Being a mum is a tough gig. There are constant pressures and societal expectations that can leave you feeling inadequate. Don’t love your post-baby bod? Gave your kids lunch money instead of a packed lunchbox? These little niggles lead to dreaded mother’s guilt. Firstly, your feelings aren’t unique. Secondly, you can overcome them.
The guilt struggle:
From the moment you hold your new bub, the desire to perfect motherhood takes hold. However, flawless parenthood eludes us all, so we begin a lifelong struggle of not feeling good enough. We feel guilty for resenting our crying baby. We feel outraged at our vanity over our stretch marks. We even feel guilty for asking for help.
Then comes school years. We’re racked with disdain over anything from poor school grades to accidently dropping them to school after the bell. In the words of Susan Douglas, Ph.D., author of The Mommy Myth: The Idealization of Motherhood and How It Has Undermined All Women, “So many devoted mums think that no matter what they do for their children, it’s not enough – and society doesn’t help.”
Here’s how to get a grip on mother’s guilt…
Stop judging yourself
Just because your friend’s baby sleeps through the night or their kid is captain of the debating team, doesn’t mean you have a right to put yourself down. The sooner you stop judging yourself; the sooner you’ll suppress the guilt. Repeat after me: Your best is good enough. Every child’s journey is unique. Being a present, loving, supportive parent is more than enough to make you adequate.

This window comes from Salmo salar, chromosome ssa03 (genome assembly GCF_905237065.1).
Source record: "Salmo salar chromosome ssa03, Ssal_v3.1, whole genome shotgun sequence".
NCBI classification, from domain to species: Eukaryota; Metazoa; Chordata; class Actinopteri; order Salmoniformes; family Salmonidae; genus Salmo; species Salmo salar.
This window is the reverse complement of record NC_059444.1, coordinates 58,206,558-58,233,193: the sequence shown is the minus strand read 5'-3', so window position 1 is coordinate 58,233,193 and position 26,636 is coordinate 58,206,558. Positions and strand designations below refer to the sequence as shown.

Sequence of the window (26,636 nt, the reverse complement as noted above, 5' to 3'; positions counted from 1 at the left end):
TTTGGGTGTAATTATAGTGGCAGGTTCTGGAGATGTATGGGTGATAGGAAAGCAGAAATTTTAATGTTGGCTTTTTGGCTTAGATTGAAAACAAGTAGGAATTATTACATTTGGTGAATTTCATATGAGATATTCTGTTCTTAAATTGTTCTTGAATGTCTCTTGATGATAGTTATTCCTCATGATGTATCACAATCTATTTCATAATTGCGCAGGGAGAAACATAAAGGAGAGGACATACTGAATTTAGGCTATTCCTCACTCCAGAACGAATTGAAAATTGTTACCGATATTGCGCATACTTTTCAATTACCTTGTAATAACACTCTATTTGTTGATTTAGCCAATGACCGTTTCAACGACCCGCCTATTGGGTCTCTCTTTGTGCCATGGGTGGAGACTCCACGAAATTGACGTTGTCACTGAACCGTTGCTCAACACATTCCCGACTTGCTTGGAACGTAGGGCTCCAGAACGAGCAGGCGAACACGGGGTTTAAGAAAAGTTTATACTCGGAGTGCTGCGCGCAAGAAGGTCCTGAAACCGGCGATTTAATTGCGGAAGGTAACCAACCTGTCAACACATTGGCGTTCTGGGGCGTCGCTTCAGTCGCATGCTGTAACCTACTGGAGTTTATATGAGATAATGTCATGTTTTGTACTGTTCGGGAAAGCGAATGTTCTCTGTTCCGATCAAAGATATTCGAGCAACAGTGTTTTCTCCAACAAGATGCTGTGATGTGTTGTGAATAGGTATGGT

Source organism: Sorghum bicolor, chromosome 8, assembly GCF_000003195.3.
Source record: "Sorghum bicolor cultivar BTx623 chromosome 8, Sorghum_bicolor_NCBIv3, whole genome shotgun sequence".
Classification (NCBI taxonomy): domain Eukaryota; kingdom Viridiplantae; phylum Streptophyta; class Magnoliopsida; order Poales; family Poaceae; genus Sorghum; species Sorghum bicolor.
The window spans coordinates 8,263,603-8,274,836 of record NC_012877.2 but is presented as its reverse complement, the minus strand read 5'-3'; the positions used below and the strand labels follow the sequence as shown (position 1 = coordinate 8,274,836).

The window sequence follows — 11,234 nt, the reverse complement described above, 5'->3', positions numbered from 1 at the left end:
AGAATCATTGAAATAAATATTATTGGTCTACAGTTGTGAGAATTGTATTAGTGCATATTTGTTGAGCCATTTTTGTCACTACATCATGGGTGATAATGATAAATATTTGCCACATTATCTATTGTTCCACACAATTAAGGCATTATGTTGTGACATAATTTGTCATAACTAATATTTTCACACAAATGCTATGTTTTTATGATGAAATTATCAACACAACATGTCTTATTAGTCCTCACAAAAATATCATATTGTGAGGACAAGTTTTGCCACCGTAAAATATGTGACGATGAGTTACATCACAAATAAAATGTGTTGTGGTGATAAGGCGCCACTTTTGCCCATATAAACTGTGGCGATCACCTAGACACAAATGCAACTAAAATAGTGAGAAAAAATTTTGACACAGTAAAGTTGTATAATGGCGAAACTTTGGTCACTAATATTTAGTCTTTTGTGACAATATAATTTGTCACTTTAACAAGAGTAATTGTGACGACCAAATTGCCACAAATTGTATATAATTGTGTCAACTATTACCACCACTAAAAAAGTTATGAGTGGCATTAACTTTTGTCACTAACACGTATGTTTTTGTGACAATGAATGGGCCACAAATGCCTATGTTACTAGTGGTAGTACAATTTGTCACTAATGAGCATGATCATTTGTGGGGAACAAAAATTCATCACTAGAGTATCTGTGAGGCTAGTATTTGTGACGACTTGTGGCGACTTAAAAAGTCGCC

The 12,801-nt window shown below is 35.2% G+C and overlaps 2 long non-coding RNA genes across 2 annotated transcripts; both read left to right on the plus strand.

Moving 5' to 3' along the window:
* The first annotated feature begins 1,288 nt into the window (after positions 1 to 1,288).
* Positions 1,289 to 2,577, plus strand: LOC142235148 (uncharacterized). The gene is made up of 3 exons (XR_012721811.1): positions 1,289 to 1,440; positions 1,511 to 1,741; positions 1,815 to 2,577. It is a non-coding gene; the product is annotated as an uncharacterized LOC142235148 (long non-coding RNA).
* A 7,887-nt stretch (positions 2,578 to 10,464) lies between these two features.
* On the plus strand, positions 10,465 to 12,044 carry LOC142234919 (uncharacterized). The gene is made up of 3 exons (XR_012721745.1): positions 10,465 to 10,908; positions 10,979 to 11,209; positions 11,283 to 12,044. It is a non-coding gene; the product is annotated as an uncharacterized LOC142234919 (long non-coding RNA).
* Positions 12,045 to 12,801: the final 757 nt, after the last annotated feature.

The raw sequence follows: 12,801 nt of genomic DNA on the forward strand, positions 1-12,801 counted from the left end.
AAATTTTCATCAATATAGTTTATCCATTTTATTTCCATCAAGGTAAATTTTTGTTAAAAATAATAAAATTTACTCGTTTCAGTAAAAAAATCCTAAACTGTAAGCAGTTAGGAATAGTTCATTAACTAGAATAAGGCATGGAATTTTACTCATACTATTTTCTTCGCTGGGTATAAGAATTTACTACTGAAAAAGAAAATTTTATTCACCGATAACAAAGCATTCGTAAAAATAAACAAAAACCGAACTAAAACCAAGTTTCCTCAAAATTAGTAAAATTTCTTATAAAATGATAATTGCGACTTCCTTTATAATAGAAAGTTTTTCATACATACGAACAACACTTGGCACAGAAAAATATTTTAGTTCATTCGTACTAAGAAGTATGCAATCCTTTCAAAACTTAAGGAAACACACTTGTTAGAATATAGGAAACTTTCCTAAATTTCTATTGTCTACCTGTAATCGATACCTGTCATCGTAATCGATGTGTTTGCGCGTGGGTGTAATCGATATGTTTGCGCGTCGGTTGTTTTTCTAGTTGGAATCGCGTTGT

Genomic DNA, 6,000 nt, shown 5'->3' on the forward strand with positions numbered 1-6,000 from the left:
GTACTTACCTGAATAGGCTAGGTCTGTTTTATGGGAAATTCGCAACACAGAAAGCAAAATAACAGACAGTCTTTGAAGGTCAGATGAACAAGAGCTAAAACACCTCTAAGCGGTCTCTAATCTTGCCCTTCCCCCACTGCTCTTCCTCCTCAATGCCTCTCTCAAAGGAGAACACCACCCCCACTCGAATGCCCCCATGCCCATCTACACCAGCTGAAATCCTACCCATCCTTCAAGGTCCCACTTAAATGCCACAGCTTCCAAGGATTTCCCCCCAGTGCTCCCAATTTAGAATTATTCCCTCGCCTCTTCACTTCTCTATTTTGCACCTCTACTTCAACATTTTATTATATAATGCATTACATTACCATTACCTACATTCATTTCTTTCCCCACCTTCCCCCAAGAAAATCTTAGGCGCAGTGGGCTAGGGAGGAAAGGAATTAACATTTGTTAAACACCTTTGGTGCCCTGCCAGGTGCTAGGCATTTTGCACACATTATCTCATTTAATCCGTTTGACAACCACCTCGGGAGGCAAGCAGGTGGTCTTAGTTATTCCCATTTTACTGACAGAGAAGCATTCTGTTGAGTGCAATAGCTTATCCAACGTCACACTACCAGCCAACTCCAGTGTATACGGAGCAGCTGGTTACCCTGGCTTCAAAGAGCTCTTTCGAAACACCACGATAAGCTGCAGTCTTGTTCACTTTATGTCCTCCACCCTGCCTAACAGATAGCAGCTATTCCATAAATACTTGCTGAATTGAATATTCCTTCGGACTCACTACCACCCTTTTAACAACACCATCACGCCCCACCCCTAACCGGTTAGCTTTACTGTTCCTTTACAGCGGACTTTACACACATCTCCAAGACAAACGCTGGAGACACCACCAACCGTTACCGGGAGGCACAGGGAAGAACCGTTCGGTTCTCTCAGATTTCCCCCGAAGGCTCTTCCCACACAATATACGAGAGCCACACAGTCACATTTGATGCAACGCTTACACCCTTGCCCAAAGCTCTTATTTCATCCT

When it comes to parental shortcomings, there’s definitely a sliding scale. So before you’re swarmed by feelings of guilt, take a moment to rationalise whether it’s really justified. Sent your kid to school with a slightly dirty uniform? Probably not worth getting upset over. Forgot a promise to take them to soccer practice on Sunday? Okay, perhaps a slight pang of guilt is warranted, but that simply shows that you care (and you’ll be unlikely to let that slip your mind again).
Being a parent involves tough choices, and you won’t always get them right. Plus, some things are simply out of your control – like getting your toddler to eat greens.
Being able to laugh as things spiral out of control is an integral part of motherhood. Does your house look like a bomb went off? Does your appearance look like you survived the bomb? Is your daughter’s fringe crooked? Step back, accept the beauty of the chaos and let things go. If you sweat the small stuff, you won’t survive the big stuff.
Is the grass really greener?
Humans have an innate need to seek ‘greener pastures’. Working mums wish they could give their kids the same attention as stay-at-home mums. And stay-at-home mums wish they could contribute to the family finances or achieve their desired work/life balance. In reality, every mum does the best they can for their situation. There is no greener grass, and there is no better mother (trust me, comparison is your worst enemy).
Take a load off
You may not know it, but a lot of your guilt and struggles are commonplace. Once you let down your guard and admit your struggles, other mums will admit similar ones. So join (or form) a support group with likeminded women. Share, laugh and conquer your adversities, and you’ll take steps to overcoming your mum guilt.